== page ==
The New York Times Monday named Arthur Gregg Sulzberger its senior editor for strategy. Sulzberger led the Times’ “innovation report.” He’s in his early 30s and is the son of Times Publisher Arthur Sulzberger Jr. “There’s also a good chance he’ll be running the place some day,” Joe Pompeo wrote in June.
Memo from Times Executive Editor Dean Baquet follows:
Since it was released last Spring, our innovation report has been hailed as an important piece of strategic thinking about how The Times can take its fate into its own hands and draw more readers for our powerful journalism.
So it should come as no surprise that the person who will help make sure the report’s proposals become reality, we’ve settled on its lead author — Arthur Gregg Sulzberger, who will become a Senior Editor for Strategy.
In a nutshell, Arthur will aggressively search for the trends and developments in the industry — from the way people read us as they bounce from mobile to print, to the most Timesian way of finding and grooming a new and bigger audience. He will assemble a small group of people — perhaps three — from inside and outside the newsroom and they will coordinate with Will Bardeen’s company-wide strategy operation. In fact, at least one member of Will’s team will be part of Arthur’s group.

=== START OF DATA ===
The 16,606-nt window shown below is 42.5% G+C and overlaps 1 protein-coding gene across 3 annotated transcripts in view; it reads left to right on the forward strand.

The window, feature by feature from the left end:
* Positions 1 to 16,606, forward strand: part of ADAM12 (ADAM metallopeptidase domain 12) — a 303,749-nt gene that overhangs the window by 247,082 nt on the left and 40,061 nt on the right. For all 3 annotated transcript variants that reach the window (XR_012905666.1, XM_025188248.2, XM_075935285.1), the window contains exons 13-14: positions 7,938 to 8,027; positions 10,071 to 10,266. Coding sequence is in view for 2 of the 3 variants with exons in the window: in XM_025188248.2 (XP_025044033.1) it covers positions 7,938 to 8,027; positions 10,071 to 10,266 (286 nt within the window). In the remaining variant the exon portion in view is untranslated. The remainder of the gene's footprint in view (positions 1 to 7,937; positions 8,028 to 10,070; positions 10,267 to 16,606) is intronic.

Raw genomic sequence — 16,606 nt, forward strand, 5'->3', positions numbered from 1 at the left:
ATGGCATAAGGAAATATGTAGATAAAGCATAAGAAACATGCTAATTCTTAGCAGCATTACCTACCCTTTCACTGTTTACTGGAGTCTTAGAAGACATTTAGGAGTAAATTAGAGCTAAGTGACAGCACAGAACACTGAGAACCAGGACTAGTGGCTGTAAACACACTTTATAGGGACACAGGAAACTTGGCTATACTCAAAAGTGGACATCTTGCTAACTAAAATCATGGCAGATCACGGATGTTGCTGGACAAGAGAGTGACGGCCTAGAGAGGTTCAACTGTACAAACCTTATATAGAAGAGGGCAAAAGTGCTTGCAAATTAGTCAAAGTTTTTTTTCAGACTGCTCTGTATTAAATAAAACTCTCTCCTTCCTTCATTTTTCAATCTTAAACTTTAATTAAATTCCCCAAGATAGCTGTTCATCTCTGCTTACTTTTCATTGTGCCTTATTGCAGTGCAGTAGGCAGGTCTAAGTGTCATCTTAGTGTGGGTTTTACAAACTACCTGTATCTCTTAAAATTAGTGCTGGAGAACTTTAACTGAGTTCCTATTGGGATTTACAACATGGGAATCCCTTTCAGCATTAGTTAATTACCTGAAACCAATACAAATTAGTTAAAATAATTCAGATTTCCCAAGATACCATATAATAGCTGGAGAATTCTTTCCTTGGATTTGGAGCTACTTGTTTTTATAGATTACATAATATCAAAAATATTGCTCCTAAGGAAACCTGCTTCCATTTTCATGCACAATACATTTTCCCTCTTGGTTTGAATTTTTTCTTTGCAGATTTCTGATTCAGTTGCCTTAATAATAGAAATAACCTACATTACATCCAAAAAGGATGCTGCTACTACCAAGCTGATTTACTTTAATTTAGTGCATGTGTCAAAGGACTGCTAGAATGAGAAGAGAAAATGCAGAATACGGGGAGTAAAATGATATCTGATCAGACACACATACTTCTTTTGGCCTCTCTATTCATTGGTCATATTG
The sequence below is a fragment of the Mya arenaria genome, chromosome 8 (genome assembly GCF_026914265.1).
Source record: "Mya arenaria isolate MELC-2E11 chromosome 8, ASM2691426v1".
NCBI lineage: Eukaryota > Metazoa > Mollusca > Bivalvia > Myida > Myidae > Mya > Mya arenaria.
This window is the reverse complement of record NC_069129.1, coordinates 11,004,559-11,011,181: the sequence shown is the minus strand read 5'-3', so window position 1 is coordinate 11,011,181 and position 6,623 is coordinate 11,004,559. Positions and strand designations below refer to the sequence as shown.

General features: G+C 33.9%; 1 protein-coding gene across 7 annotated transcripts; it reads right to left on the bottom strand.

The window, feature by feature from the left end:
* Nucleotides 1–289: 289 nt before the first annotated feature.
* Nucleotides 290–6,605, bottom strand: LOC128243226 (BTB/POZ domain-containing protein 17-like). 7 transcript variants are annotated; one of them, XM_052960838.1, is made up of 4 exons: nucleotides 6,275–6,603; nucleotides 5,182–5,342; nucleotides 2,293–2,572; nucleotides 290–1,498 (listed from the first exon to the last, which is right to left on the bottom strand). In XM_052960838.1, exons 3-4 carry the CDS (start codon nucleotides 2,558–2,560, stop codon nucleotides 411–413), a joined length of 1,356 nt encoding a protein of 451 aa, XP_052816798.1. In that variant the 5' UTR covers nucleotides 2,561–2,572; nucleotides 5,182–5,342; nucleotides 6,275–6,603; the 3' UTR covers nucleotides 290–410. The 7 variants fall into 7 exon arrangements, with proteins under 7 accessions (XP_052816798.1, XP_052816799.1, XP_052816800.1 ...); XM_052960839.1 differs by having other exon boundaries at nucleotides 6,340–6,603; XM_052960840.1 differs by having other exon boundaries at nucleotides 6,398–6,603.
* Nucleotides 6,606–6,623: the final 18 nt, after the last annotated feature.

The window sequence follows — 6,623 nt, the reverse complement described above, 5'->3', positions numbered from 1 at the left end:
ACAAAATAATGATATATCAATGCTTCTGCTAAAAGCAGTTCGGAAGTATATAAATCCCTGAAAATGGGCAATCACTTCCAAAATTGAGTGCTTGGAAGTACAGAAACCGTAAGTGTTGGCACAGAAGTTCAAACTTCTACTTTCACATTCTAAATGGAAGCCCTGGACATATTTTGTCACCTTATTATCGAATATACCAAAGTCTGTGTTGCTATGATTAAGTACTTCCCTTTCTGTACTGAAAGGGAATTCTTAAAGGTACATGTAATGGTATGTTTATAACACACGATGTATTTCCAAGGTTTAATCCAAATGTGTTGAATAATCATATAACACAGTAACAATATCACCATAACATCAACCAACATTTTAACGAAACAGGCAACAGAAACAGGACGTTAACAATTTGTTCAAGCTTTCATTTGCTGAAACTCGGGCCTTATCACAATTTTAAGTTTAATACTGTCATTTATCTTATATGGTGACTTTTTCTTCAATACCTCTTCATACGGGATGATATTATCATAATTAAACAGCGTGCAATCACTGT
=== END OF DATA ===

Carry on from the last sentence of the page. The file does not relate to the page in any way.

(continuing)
Arthur will report to me. But his first task will be to help the newsroom’s leaders and Andy Rosenthal build a joint newsroom-editorial page audience development operation that can pull all the levers and build readership. This will be another shared resource like photography, video and news design.
One reason the innovation report was a success was that it was based on good reporting by some of our best journalists. So Arthur and his team will continue to be practically-minded advisers, developing strategies to make sure that our best enterprise and news coverage — all that makes us special — find the most readers.
Before joining The Times, Arthur worked as a reporter for the Providence Journal and the Oregonian. He joined the metro desk in 2009, where he worked for City Room and later covered Federal court.
He reopened the Kansas City bureau, and spent two years as one of our finest national correspondents. He was an editor on metro where, among other assignments, he was deeply involved in our series on the failings of the Bronx court system.